H0RROR Posted Today, 01:52 PM
I take no credit for any of this.
Well, I think anyone who has sold has run into some serious problems when dealing through Paypal. Being an experienced seller, I will share some secrets as to how to protect yourself against chargebacks, and frauded money.
To begin, we'll take this from the approach of a GP seller. In other words, you are selling GP for Paypal money. First of all, it's important to accept the facts:
1) You can't prove to Paypal you gave them the items
2) You're breaking copyright laws
3) Paypal deems Virtual Currency trading as risky, and will Limit accounts that they find doing it.
With these in mind, it becomes quite obvious that you don't want to get into disputes when dealing with Paypal. You aren't going to win. So, here's the way to avoid getting ripped off.
1) Be realistic.
If someone is using THEIR money, realize that they are going to very careful. If the buyer is offering an abnormal price (6-7 dollars per Mil USD), then that's a good sign they're fake. Also, if they publicly say they'll go first, be very cautious. People using their money usually are verrry hesitant about going first, unless you have a great reputation.
2) Talk to the customer.
Talk to your customers on MSN before you do any transactions with them. By simply chatting on MSN, you can usually get a decent idea of where somebody is really from, how old they are, and why they're buying the gold. If your customer can't speak proper English, and seems childish, be careful. Also, if someone is rushing you to do a trade, just block them. Anyone rushing to trade you is trying to make you act against your judgement.
3) Ask for some Paypal information
Before your customer even pays you, make sure his account is VERIFIED. Also, it's extremely important that their ADDRESS IS CONFIRMED. These two factors are extremely important if you wish to protect yourself. Also ask them if it's their account, or their parents. Also make sure the address on their account is listed in the phonebook, and is their current place of residence. If your customer hasn't passed each criteria here, you leave yourself prone to chargebacks. Also tell them you will be calling their house, to verify their location, with the address you get from their Paypal account.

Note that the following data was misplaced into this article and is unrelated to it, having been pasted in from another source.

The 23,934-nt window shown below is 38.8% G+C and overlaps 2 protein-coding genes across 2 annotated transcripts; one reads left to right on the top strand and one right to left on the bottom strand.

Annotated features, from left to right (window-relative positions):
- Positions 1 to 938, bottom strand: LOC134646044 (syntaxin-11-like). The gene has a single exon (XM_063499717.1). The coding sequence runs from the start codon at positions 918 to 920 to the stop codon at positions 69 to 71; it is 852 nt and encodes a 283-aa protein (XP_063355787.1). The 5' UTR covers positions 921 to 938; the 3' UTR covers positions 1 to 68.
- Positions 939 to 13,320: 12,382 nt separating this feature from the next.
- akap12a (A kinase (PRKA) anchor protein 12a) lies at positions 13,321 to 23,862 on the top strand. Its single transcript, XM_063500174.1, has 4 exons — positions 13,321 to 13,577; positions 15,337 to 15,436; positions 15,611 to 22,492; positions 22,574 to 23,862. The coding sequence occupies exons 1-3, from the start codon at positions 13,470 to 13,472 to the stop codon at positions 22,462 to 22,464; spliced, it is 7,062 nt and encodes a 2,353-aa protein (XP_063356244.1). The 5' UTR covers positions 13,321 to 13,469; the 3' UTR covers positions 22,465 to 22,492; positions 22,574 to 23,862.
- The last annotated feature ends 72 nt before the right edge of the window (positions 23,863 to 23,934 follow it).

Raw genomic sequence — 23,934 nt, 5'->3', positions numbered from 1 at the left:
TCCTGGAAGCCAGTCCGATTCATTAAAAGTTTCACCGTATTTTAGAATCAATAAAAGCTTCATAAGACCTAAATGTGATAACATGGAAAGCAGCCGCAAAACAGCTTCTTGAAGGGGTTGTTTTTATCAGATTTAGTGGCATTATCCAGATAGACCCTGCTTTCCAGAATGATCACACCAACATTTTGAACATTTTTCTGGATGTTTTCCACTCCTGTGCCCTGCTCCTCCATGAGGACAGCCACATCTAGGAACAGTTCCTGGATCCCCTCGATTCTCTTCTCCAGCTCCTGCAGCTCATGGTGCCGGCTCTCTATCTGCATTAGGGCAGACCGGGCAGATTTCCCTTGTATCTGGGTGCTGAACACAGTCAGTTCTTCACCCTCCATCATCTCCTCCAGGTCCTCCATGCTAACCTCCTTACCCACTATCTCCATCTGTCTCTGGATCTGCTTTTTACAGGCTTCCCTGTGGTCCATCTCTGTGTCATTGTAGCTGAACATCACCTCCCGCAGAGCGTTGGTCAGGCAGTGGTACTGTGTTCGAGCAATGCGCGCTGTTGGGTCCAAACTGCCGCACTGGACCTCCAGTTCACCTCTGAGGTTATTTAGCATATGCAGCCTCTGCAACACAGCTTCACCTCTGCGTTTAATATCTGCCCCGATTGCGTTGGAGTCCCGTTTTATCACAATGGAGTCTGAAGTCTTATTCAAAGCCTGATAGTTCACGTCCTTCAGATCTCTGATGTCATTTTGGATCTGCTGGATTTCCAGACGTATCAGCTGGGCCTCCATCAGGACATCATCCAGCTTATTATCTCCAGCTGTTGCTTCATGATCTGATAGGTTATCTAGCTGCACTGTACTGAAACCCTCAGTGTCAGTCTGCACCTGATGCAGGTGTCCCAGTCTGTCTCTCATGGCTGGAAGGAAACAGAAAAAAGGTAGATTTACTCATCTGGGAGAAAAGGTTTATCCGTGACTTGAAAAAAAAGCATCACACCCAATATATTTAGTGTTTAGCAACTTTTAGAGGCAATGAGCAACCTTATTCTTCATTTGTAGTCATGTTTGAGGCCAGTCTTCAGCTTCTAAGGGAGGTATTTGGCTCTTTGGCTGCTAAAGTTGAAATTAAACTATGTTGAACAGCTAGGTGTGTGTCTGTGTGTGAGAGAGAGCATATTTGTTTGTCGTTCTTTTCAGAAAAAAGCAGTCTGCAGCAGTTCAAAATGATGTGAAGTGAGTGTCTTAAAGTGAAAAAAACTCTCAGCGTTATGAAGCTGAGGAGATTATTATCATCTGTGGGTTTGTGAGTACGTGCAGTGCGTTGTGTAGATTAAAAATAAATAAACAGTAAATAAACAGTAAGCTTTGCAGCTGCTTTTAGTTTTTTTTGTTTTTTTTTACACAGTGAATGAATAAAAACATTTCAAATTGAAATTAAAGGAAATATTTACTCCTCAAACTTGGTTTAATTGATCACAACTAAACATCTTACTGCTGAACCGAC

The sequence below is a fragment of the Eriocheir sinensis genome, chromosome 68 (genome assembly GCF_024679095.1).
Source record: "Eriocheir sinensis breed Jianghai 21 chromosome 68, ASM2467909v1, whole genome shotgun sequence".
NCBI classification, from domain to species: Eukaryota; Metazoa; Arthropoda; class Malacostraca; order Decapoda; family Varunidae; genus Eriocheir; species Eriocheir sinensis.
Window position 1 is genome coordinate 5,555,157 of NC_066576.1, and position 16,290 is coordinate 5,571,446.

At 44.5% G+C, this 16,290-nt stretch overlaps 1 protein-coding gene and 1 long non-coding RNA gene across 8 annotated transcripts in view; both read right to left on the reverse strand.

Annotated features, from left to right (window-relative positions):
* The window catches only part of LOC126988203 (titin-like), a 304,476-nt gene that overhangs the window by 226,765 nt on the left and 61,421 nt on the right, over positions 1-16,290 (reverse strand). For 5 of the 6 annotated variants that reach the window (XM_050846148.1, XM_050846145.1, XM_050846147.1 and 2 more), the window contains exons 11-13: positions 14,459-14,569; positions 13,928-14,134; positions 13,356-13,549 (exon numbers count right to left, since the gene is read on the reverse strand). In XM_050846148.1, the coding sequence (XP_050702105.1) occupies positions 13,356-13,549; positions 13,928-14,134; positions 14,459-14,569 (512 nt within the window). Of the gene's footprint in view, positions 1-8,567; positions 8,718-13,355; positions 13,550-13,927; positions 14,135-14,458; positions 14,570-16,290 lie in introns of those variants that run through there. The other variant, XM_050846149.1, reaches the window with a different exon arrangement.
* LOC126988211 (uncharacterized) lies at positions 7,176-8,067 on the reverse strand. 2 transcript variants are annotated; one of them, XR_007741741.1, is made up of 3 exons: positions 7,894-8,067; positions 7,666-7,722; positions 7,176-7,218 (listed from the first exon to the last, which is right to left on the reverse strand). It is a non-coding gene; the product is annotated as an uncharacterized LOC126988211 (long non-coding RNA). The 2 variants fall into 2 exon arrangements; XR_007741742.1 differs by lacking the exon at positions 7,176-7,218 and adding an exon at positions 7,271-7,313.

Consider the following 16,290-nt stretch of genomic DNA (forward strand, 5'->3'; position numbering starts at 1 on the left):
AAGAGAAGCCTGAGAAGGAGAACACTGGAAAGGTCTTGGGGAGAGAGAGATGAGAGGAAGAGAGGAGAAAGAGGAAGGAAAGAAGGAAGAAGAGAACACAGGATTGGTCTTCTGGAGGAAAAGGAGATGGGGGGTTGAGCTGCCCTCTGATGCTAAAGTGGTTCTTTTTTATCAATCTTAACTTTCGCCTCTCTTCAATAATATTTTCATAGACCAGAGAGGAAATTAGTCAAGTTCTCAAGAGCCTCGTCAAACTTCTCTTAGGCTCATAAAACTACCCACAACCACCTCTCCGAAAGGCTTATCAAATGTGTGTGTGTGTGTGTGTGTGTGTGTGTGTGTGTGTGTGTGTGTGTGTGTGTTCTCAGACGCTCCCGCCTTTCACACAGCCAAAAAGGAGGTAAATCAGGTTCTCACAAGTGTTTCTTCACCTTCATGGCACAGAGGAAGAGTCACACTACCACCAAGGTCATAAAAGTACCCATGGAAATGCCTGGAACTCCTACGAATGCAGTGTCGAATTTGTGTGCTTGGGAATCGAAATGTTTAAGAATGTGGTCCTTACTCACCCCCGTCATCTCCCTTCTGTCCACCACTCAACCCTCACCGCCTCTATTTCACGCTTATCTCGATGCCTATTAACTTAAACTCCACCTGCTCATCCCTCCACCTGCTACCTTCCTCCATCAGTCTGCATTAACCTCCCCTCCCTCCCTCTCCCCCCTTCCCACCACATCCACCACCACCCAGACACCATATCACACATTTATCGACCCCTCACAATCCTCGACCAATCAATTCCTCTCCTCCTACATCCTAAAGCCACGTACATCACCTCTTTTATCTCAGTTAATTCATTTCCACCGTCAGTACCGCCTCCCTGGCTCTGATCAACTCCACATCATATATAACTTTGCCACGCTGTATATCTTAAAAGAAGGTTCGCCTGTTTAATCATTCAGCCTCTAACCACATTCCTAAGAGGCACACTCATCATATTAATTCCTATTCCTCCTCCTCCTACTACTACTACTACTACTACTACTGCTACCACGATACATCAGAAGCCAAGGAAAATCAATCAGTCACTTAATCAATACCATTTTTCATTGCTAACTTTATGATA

4) Have them include a note with their payment
With every payment you make on Paypal, you can include a Note, or a Memo. This can help you prove that your customer received their item. Have them include a message like "Thanks for fixing my site for me!" or just "I received my item before this payment was made - I promise not to chargeback". This is a good little measure to help protect yourself. Try to avoid using the word Runescape, because Paypal does not like people trading virtual currency.
5) Call their listed number.
After the customer has paid your Paypal, click the Details on his payment. Make sure they included their Confirmed Address in the payment, which is displayed here:
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Now, call their house, by checking at whitepages.com for the phone number that corresponds with their address, by doing a reverse address search:
Call them up. If the account is under their name, their consent is all you need. If it's under their parents' name, tell them you need their consent for the payment to be accepted. This is extremely important. This step proves that the account being used is not stolen, and therefore an Unauthorized chargeback can not be filed.
Last but not least, have your customer File an Item Dispute claim, and cancel it. Although most customers who complied with steps 1-5 will rarely try and claim scam you, better safe than sorry. There are many guides on how to do this, so I won't get into the details. If you are particularily suspicous, have them also file an Unauthorized claim and cancel it as well.
By following these 6 steps, you have eliminated the vast majority of Paypal scams. The most devastating scams usually involve people paying you from stolen accounts. This guide will prevent these scams, and in turn, keep you out of the red!
Also about the cancellation and again, i take no credit.
We all know that Paypal is easiest method when coming to buying or selling mills. However, it also got something deadly, called Charge Back feature, where the person who paid you can reverse the payment.